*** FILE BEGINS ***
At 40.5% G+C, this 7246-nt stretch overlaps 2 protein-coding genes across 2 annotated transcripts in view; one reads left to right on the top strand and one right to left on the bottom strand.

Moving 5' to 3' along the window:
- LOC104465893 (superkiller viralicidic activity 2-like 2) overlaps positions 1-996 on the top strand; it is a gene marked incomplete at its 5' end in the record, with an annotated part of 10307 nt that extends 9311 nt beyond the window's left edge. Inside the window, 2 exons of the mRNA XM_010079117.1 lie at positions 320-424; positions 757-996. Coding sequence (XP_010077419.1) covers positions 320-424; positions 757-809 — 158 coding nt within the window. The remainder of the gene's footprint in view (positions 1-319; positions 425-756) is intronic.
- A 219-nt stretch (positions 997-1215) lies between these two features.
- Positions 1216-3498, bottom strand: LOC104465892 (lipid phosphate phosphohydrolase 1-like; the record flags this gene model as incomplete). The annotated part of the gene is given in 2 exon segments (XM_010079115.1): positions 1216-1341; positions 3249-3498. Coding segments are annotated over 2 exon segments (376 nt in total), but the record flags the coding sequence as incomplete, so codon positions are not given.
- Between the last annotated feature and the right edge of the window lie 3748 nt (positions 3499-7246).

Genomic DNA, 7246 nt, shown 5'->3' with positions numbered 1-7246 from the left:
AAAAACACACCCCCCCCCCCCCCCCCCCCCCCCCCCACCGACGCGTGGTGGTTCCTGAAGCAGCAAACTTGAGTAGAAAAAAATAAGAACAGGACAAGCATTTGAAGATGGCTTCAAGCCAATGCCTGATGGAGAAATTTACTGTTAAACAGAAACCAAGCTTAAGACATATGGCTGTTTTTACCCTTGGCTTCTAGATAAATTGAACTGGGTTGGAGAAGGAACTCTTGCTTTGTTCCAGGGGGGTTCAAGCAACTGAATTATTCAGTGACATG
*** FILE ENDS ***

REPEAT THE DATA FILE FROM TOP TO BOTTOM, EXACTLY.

At 40.5% G+C, this 7246-nt stretch overlaps 2 protein-coding genes across 2 annotated transcripts in view; one reads left to right on the top strand and one right to left on the bottom strand.

Moving 5' to 3' along the window:
- LOC104465893 (superkiller viralicidic activity 2-like 2) overlaps positions 1-996 on the top strand; it is a gene marked incomplete at its 5' end in the record, with an annotated part of 10307 nt that extends 9311 nt beyond the window's left edge. Inside the window, 2 exons of the mRNA XM_010079117.1 lie at positions 320-424; positions 757-996. Coding sequence (XP_010077419.1) covers positions 320-424; positions 757-809 — 158 coding nt within the window. The remainder of the gene's footprint in view (positions 1-319; positions 425-756) is intronic.
- A 219-nt stretch (positions 997-1215) lies between these two features.
- Positions 1216-3498, bottom strand: LOC104465892 (lipid phosphate phosphohydrolase 1-like; the record flags this gene model as incomplete). The annotated part of the gene is given in 2 exon segments (XM_010079115.1): positions 1216-1341; positions 3249-3498. Coding segments are annotated over 2 exon segments (376 nt in total), but the record flags the coding sequence as incomplete, so codon positions are not given.
- Between the last annotated feature and the right edge of the window lie 3748 nt (positions 3499-7246).

Genomic DNA, 7246 nt, shown 5'->3' with positions numbered 1-7246 from the left:
AAAAACACACCCCCCCCCCCCCCCCCCCCCCCCCCCACCGACGCGTGGTGGTTCCTGAAGCAGCAAACTTGAGTAGAAAAAAATAAGAACAGGACAAGCATTTGAAGATGGCTTCAAGCCAATGCCTGATGGAGAAATTTACTGTTAAACAGAAACCAAGCTTAAGACATATGGCTGTTTTTACCCTTGGCTTCTAGATAAATTGAACTGGGTTGGAGAAGGAACTCTTGCTTTGTTCCAGGGGGGTTCAAGCAACTGAATTATTCAGTGACATG